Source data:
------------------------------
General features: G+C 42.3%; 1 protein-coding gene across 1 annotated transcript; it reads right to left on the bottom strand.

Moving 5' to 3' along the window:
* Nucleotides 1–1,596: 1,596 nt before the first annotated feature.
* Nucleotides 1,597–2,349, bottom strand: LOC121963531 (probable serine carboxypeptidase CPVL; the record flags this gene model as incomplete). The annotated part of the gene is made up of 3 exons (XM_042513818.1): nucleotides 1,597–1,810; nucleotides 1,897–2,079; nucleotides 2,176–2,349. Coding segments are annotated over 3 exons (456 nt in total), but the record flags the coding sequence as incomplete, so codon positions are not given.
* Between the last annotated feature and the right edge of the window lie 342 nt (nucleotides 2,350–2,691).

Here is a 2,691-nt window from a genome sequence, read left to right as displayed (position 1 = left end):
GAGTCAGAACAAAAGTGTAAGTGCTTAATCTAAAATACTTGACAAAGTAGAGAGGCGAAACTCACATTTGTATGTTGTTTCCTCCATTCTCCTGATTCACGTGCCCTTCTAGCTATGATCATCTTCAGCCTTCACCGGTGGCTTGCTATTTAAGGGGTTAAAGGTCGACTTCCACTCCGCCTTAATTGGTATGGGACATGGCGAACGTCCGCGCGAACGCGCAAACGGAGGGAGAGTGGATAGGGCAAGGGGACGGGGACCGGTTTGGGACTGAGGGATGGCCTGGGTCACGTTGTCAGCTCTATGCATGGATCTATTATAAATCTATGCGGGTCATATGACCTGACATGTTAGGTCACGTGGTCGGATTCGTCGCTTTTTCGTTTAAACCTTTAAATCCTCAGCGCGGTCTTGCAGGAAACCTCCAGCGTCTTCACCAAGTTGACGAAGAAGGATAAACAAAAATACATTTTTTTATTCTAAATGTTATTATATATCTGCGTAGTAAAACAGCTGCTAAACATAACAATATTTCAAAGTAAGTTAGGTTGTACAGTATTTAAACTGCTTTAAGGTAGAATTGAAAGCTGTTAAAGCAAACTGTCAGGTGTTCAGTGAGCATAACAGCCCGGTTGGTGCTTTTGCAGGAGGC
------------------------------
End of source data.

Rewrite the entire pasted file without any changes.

General features: G+C 42.3%; 1 protein-coding gene across 1 annotated transcript; it reads right to left on the bottom strand.

Moving 5' to 3' along the window:
* Nucleotides 1–1,596: 1,596 nt before the first annotated feature.
* Nucleotides 1,597–2,349, bottom strand: LOC121963531 (probable serine carboxypeptidase CPVL; the record flags this gene model as incomplete). The annotated part of the gene is made up of 3 exons (XM_042513818.1): nucleotides 1,597–1,810; nucleotides 1,897–2,079; nucleotides 2,176–2,349. Coding segments are annotated over 3 exons (456 nt in total), but the record flags the coding sequence as incomplete, so codon positions are not given.
* Between the last annotated feature and the right edge of the window lie 342 nt (nucleotides 2,350–2,691).

Here is a 2,691-nt window from a genome sequence, read left to right as displayed (position 1 = left end):
GAGTCAGAACAAAAGTGTAAGTGCTTAATCTAAAATACTTGACAAAGTAGAGAGGCGAAACTCACATTTGTATGTTGTTTCCTCCATTCTCCTGATTCACGTGCCCTTCTAGCTATGATCATCTTCAGCCTTCACCGGTGGCTTGCTATTTAAGGGGTTAAAGGTCGACTTCCACTCCGCCTTAATTGGTATGGGACATGGCGAACGTCCGCGCGAACGCGCAAACGGAGGGAGAGTGGATAGGGCAAGGGGACGGGGACCGGTTTGGGACTGAGGGATGGCCTGGGTCACGTTGTCAGCTCTATGCATGGATCTATTATAAATCTATGCGGGTCATATGACCTGACATGTTAGGTCACGTGGTCGGATTCGTCGCTTTTTCGTTTAAACCTTTAAATCCTCAGCGCGGTCTTGCAGGAAACCTCCAGCGTCTTCACCAAGTTGACGAAGAAGGATAAACAAAAATACATTTTTTTATTCTAAATGTTATTATATATCTGCGTAGTAAAACAGCTGCTAAACATAACAATATTTCAAAGTAAGTTAGGTTGTACAGTATTTAAACTGCTTTAAGGTAGAATTGAAAGCTGTTAAAGCAAACTGTCAGGTGTTCAGTGAGCATAACAGCCCGGTTGGTGCTTTTGCAGGAGGC